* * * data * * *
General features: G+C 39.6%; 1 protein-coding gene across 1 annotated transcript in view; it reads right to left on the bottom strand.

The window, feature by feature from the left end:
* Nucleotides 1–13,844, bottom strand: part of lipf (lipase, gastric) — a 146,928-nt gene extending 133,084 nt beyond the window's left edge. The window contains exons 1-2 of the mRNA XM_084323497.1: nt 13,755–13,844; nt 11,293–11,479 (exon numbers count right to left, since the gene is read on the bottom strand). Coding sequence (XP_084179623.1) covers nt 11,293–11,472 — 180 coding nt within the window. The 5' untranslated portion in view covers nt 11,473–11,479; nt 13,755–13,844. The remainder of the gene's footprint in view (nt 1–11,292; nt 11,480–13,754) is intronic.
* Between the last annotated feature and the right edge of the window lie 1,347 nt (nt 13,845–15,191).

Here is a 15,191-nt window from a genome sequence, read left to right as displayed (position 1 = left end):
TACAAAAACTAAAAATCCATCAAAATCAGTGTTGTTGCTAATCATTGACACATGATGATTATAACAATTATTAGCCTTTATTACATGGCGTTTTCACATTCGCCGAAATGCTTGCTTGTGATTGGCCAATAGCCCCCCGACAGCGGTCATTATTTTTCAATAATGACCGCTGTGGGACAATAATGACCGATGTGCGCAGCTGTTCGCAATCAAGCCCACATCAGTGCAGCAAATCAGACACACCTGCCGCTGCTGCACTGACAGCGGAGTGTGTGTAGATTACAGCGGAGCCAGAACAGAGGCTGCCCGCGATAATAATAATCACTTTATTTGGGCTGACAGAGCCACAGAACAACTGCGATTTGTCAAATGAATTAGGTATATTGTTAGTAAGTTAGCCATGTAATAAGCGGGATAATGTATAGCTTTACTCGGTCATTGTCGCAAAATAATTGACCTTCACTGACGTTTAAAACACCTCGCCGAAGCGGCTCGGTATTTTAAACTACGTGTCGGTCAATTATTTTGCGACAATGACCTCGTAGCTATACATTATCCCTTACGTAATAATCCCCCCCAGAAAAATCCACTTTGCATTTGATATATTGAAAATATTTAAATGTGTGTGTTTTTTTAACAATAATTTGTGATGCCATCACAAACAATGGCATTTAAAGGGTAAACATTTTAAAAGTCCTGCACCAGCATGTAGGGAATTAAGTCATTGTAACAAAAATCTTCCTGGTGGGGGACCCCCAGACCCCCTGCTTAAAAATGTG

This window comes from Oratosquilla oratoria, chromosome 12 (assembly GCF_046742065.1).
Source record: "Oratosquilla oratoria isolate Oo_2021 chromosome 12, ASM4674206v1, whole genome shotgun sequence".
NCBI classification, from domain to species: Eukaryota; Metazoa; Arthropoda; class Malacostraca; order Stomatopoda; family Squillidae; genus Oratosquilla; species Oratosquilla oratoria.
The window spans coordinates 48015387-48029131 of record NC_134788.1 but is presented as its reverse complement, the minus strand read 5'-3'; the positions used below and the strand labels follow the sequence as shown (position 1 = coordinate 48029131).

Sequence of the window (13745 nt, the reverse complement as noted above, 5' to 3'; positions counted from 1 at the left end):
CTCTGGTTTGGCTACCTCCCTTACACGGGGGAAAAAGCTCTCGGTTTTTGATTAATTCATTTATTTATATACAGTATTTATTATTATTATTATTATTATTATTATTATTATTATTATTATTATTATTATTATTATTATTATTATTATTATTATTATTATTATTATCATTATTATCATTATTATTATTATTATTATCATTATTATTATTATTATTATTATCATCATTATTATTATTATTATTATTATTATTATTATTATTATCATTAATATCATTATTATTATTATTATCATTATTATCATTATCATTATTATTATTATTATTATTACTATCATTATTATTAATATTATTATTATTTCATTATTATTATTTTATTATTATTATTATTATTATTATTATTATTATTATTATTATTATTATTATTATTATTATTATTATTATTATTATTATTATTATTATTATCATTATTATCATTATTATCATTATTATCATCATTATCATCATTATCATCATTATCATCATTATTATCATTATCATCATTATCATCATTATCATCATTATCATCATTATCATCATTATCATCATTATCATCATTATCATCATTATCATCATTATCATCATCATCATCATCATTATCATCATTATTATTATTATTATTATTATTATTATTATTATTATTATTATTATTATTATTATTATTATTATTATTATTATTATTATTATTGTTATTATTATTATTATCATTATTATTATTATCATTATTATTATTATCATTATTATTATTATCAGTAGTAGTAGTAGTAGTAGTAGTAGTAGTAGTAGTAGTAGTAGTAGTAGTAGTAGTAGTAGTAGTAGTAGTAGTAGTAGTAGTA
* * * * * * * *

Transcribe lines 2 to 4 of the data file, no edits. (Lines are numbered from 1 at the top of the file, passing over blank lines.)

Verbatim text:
The window, feature by feature from the left end:
* Nucleotides 1–13,844, bottom strand: part of lipf (lipase, gastric) — a 146,928-nt gene extending 133,084 nt beyond the window's left edge. The window contains exons 1-2 of the mRNA XM_084323497.1: nt 13,755–13,844; nt 11,293–11,479 (exon numbers count right to left, since the gene is read on the bottom strand). Coding sequence (XP_084179623.1) covers nt 11,293–11,472 — 180 coding nt within the window. The 5' untranslated portion in view covers nt 11,473–11,479; nt 13,755–13,844. The remainder of the gene's footprint in view (nt 1–11,292; nt 11,480–13,754) is intronic.
* Between the last annotated feature and the right edge of the window lie 1,347 nt (nt 13,845–15,191).